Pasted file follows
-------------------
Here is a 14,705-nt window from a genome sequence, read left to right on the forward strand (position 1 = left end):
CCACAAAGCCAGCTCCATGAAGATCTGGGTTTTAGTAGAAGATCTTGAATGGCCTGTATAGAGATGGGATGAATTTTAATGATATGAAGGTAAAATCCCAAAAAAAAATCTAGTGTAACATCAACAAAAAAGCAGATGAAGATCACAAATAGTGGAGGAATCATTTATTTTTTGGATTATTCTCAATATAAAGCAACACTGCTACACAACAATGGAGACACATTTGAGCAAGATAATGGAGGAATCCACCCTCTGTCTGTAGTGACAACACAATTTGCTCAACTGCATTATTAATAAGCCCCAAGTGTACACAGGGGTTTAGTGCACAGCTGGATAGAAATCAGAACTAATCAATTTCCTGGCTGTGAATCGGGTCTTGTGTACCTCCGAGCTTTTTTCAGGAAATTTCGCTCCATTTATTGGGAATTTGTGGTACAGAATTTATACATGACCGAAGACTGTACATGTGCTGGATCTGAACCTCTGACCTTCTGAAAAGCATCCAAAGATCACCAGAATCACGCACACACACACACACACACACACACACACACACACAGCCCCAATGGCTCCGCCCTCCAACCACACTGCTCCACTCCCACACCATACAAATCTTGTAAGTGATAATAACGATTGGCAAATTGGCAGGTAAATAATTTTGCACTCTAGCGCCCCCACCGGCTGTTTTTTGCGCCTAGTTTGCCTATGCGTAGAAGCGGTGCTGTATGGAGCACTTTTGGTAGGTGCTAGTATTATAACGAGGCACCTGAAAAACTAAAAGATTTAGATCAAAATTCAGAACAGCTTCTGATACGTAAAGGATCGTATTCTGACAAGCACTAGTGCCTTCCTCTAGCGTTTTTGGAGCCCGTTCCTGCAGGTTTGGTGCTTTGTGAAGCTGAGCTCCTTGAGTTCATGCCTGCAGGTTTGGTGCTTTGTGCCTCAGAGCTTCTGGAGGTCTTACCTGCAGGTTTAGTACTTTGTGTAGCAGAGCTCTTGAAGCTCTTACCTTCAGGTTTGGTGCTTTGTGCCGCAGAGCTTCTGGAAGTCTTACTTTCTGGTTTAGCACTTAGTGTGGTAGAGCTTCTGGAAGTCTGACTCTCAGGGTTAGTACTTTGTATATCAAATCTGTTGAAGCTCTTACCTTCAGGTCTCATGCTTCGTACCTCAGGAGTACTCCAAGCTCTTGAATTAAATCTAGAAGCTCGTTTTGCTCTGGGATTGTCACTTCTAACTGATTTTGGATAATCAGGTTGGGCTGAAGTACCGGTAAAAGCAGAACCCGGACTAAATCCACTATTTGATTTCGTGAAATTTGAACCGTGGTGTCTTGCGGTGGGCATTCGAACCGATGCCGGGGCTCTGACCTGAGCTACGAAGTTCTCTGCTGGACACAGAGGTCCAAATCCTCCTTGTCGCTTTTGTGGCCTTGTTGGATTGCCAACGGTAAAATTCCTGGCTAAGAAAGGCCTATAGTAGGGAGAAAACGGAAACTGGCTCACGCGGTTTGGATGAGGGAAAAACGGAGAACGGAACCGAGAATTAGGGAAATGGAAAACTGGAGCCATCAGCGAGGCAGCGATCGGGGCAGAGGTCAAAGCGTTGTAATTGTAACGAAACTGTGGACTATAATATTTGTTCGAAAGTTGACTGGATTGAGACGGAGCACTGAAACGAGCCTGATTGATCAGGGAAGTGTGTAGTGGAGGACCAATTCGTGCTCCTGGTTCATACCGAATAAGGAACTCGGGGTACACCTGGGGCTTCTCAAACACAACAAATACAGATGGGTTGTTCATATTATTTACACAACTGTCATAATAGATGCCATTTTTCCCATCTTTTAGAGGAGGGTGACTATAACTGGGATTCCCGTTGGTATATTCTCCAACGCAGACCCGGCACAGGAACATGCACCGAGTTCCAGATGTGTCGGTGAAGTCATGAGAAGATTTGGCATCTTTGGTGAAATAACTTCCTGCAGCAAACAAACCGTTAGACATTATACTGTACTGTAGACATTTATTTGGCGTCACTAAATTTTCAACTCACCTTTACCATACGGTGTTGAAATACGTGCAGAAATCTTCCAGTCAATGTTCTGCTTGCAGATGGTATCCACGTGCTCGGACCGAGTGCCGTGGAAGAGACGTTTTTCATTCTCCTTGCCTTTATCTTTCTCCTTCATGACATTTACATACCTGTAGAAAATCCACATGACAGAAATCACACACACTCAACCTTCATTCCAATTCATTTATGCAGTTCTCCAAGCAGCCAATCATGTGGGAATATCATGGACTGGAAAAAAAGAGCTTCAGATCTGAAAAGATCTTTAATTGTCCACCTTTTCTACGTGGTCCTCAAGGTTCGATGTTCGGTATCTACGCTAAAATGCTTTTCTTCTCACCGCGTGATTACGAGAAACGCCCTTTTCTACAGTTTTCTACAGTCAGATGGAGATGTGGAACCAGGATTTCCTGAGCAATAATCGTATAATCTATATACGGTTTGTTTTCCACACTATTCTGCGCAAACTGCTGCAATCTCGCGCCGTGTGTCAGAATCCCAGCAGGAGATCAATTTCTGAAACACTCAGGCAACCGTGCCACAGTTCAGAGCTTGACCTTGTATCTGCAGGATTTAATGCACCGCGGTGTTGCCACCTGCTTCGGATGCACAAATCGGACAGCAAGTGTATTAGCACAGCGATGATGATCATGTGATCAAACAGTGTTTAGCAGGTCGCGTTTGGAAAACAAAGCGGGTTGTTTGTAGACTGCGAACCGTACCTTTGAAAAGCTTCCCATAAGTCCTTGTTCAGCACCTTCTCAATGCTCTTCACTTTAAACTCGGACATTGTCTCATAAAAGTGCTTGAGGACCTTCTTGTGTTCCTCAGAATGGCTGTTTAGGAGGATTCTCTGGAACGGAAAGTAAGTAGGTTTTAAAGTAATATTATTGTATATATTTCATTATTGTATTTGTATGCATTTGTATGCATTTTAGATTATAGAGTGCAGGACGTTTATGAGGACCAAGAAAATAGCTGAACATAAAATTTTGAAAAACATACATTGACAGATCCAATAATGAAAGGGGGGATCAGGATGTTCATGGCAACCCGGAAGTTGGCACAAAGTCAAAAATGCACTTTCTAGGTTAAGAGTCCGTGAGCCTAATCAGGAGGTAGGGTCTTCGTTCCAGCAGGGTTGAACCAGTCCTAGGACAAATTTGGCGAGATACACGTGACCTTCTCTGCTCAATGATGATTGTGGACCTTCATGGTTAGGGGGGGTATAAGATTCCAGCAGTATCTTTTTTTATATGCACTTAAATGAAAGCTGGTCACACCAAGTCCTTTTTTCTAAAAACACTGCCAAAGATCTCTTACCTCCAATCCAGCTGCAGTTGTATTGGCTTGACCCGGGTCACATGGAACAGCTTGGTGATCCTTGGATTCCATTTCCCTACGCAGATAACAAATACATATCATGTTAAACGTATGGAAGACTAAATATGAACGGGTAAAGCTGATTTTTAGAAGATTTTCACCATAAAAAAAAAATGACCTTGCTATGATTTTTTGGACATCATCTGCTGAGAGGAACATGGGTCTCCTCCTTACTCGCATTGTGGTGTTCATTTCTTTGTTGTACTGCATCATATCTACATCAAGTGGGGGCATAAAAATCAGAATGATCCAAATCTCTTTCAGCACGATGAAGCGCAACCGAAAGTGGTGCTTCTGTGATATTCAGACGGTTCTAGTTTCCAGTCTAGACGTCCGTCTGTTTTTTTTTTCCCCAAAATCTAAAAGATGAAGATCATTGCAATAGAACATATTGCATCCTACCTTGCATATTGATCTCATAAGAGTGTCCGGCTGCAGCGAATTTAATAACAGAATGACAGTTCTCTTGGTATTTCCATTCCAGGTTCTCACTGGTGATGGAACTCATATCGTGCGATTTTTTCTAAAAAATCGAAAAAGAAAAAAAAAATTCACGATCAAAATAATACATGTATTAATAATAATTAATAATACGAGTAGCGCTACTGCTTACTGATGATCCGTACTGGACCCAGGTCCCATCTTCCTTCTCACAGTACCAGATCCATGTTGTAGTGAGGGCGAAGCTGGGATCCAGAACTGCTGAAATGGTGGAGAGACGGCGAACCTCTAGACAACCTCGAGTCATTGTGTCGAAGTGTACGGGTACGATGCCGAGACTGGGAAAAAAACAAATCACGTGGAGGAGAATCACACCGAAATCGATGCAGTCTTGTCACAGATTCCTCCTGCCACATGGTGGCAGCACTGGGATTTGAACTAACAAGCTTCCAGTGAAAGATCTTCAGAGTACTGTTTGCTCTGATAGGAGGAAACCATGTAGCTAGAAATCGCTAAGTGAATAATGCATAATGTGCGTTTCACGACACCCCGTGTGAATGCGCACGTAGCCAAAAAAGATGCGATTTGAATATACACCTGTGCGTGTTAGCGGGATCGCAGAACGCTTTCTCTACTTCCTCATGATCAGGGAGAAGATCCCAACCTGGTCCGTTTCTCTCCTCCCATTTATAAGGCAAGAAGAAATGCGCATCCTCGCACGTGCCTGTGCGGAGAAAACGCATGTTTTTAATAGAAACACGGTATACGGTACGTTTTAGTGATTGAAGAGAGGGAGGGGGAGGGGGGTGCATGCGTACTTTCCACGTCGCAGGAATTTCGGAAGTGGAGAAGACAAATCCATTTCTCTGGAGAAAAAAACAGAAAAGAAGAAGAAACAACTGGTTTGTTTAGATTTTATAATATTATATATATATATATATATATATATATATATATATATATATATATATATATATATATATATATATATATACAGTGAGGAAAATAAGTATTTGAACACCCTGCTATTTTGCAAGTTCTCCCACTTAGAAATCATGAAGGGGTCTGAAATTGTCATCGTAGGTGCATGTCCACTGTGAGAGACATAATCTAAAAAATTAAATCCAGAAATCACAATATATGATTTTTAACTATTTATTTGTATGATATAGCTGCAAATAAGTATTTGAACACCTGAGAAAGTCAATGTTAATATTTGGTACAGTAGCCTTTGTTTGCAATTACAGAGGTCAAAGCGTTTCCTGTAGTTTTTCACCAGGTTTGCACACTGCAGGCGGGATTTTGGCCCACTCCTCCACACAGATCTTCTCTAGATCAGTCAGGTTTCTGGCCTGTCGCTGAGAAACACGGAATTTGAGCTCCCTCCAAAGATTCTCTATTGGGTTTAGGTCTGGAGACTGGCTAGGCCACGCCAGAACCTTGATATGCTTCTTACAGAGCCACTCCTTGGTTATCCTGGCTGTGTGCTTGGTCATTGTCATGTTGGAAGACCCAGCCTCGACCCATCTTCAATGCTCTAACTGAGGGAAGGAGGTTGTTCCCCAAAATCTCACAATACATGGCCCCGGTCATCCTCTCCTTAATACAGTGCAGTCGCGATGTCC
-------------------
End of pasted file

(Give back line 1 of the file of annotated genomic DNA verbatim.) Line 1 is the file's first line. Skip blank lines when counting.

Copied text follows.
Here is a 14,705-nt window from a genome sequence, read left to right on the forward strand (position 1 = left end):